Connecting present with forgotten past

The concealed histories of our vegetable patch and the fascination of migrant seeds

This Spring, as you turn over the soil for your cabbage patch, stop for a moment to think a little about where your seeds come from and what they mean to you.Through two different approaches, artists Lauren Wells and Maria Thereza Alves are exploring how the histories of commerce and labour have led to the wealth of choice we now take for granted in our domestic vegetable gardens.

Born in the USA in the 1980s Lauren Wells has travelled extensively throughout Europe and is just one member of a globalised and mobilised generation of young professionals who understand travel, study and work as one and the same experience. Working in the USA, Scotland, England, Portugal and Italy in the space of just a few years, Wells realised the distinctiveness of food culture in each new territory she visited and gradually, she started organising events which enable her to find out more about the food produce and customs she’s encountered. To learn the local names attributed to fruits and vegetables, she organises food-forage walks, inviting people to visit private vegetable patches, meet the owners and hear their secrets to a bountiful harvest. Moreover, as a way of coming to terms with her own constant sense of dislocation from her familial culture, Wells produced the programme of evens ‘Tasting Home’. This project enabled her to follow the stories of sisters Anna, Alba and Maria Izzi and their history of growing up during the 1970s between the mountain village of Cerreto, Molise in rural Italy and the city of Brussels.When Wells started working in the village of Filignano, near to where the Izzi sisters live now, she invited them to an introductory dinner made using local organic produce but following recipes from her childhood in the USA. Colleague Teresa Buono interpreted as Wells talked about her motivations for making artworks, and the significance of the recipes she had chosen. The sisters reciprocated with curiosity about the nuanced changes to flavours they were familiar with, and soon, the group was sharing stories about their everyday choices in preparing dishes, and how these are an expression and reinforcement of their family histories and identities today.

Far away, on the other side of the world, Brazilian artist Maria Thereza Alves, grew up adapting to a different kind of migration: the profit-motivated immigrant companies which extract native resources for international commerce with little or no consideration of the environmental and economic impact left behind in their wake. It’s no surprise that Alves has built an internationally acknowledged career making artworks, which unravel the stories of environmental exploitation for capital gains, and her works are now found in exhibitions and collections throughout the world.In her recent project “Seeds of Change: A Floating Ballast Seed Garden” for the Arnolfini Gallery in Bristol, Alves gently sign-posts the provenance of the hybrid nature of today’s communities, the legacy of centuries of international commerce.Ballast-flora is a category of non-indigenous plant species that have become established in foreign lands after unintentionally being carried in the soil used to weigh-down empty mercantile ships as they crossed the oceans. Upon arrival at port, the ships would be emptied of their soil as expeditiously as possible, often sold for land-fill or just thrown away onto the nearest patch of unused land. Season by season, the seeds within the soil would become acclimatised to the new environment, explaining why today many ‘migrant’ species can be found growing successfully throughout the world.Working with the local botanical garden, Alves collected and nurtured seeds from ballast-flora growing wild around Bristol and made a floating garden; a place where people from all backgrounds can now meet to share the stories of the plants and produce they grow and enjoy every day.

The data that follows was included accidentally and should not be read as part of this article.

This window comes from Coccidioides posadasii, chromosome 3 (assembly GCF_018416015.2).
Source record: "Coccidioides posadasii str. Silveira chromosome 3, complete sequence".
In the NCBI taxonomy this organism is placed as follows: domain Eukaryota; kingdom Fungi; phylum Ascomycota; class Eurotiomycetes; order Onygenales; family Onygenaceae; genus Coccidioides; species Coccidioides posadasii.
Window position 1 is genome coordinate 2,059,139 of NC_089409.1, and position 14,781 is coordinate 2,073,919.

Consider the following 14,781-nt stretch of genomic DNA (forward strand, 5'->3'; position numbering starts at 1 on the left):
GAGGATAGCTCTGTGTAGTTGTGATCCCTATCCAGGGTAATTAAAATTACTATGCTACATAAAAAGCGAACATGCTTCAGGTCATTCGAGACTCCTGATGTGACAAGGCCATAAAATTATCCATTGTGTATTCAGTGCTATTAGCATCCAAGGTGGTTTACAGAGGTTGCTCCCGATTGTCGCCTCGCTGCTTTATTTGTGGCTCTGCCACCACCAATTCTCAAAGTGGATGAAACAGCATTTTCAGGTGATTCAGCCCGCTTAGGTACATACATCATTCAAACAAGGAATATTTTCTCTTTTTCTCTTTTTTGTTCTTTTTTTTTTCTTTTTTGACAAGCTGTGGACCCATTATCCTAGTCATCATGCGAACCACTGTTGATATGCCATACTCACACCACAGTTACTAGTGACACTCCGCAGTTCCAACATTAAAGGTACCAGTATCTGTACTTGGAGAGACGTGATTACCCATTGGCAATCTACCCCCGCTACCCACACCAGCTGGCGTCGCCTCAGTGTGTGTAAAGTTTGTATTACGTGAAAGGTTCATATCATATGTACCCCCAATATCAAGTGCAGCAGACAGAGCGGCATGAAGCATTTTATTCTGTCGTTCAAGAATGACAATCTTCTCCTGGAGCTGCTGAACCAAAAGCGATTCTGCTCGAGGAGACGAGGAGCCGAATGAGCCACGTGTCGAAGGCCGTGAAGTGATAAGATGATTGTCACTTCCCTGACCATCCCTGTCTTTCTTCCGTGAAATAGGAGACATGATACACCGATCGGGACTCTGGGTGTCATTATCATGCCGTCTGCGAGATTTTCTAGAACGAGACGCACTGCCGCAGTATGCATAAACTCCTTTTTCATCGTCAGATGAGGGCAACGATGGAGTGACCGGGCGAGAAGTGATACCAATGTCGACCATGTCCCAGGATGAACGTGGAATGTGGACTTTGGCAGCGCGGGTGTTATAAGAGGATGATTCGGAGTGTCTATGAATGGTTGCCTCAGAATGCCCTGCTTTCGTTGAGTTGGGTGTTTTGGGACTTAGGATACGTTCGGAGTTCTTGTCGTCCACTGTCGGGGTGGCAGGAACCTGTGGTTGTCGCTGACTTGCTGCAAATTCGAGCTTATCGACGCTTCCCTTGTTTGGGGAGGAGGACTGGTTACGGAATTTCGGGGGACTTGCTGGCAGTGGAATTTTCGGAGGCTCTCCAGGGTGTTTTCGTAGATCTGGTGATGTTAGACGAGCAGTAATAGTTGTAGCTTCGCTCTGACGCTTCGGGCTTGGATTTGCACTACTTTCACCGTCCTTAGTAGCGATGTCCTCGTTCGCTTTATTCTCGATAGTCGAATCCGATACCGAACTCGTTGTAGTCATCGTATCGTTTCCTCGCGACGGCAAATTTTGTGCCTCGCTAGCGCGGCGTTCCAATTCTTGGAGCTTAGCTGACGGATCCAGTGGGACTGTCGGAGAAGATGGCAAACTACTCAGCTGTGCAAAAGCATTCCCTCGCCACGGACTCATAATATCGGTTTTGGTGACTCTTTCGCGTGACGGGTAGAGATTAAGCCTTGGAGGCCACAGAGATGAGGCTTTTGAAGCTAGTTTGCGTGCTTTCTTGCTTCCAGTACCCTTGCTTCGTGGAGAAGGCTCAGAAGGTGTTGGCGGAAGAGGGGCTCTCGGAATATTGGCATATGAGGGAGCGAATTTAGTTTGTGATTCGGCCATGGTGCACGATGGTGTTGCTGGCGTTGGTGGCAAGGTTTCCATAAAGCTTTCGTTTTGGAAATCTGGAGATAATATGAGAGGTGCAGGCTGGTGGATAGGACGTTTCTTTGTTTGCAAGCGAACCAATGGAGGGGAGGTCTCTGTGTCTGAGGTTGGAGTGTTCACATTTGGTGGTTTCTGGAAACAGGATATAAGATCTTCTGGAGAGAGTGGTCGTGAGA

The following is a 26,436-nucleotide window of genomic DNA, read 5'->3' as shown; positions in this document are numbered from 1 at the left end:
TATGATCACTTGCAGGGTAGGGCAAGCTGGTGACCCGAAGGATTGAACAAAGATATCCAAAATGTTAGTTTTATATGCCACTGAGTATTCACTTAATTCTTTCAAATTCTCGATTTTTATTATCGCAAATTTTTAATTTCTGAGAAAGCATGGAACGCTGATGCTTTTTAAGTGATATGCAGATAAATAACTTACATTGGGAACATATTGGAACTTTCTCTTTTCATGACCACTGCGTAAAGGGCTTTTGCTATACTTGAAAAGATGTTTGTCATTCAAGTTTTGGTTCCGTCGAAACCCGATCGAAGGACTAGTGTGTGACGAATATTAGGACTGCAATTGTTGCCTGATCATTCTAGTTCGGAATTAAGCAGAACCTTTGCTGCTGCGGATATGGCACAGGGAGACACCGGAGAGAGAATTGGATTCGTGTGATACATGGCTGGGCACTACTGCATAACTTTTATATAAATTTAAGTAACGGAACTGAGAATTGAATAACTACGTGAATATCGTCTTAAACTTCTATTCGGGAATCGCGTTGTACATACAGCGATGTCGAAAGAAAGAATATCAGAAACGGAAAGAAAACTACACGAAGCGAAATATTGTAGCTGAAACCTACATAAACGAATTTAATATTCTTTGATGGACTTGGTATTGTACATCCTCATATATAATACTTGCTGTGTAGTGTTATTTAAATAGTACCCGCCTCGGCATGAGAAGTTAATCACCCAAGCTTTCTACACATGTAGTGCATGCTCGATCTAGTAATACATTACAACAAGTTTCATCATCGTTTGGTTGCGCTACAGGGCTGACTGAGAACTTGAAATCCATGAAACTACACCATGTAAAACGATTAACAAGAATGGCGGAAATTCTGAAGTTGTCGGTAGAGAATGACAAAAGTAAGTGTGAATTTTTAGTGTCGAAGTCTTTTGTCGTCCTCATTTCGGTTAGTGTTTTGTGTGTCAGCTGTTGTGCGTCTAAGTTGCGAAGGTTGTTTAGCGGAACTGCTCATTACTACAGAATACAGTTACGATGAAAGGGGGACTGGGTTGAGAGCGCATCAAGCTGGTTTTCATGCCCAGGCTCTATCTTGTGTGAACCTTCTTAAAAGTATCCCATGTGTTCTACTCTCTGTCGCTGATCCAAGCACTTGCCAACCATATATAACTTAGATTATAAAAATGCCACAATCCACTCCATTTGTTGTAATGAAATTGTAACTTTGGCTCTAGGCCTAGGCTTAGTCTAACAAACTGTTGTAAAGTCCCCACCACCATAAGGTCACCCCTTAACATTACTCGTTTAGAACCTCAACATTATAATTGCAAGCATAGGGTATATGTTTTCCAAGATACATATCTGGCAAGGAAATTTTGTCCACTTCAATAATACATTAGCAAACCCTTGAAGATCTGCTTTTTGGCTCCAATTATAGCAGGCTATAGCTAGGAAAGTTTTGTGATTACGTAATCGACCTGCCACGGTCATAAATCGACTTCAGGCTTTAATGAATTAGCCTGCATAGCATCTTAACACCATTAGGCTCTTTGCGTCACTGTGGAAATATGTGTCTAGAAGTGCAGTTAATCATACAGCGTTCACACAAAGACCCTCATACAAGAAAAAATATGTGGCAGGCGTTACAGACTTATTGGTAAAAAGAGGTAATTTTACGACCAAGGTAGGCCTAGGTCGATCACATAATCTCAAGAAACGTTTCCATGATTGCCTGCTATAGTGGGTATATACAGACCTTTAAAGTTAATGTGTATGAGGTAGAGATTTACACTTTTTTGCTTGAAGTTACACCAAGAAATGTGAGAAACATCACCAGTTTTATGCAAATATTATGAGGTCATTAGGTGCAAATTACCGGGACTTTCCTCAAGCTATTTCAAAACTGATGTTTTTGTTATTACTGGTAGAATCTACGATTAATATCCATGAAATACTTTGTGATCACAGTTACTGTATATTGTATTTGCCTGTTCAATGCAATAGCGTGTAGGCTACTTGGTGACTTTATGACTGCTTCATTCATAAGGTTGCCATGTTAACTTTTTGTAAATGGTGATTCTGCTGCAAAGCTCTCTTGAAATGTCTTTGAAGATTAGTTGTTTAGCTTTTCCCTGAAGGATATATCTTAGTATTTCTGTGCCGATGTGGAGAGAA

So, whether it’s maris pipers, ladies’ fingers or cavolfiori, next time you’re planting out your seedlings, why not pause for a moment to think about where they have travelled from, and when ripe, invite your neighbours to share the bounty and stories of Tasting Home.

Deirdre Mackenna
Deirdre’s field of practice is both interdisciplinary and intercultural, facilitating an interest in the intangible elements of cultural hybridity, time and place. Deirdre builds bespoke partnerships with a diverse range of collaborating individuals and agencies in order to enable the complex nature of cultural hybridity to be engaged with in ways which transcend cultural norms (e.g. conventional attitudes, dominant practices, and existing institutional models).

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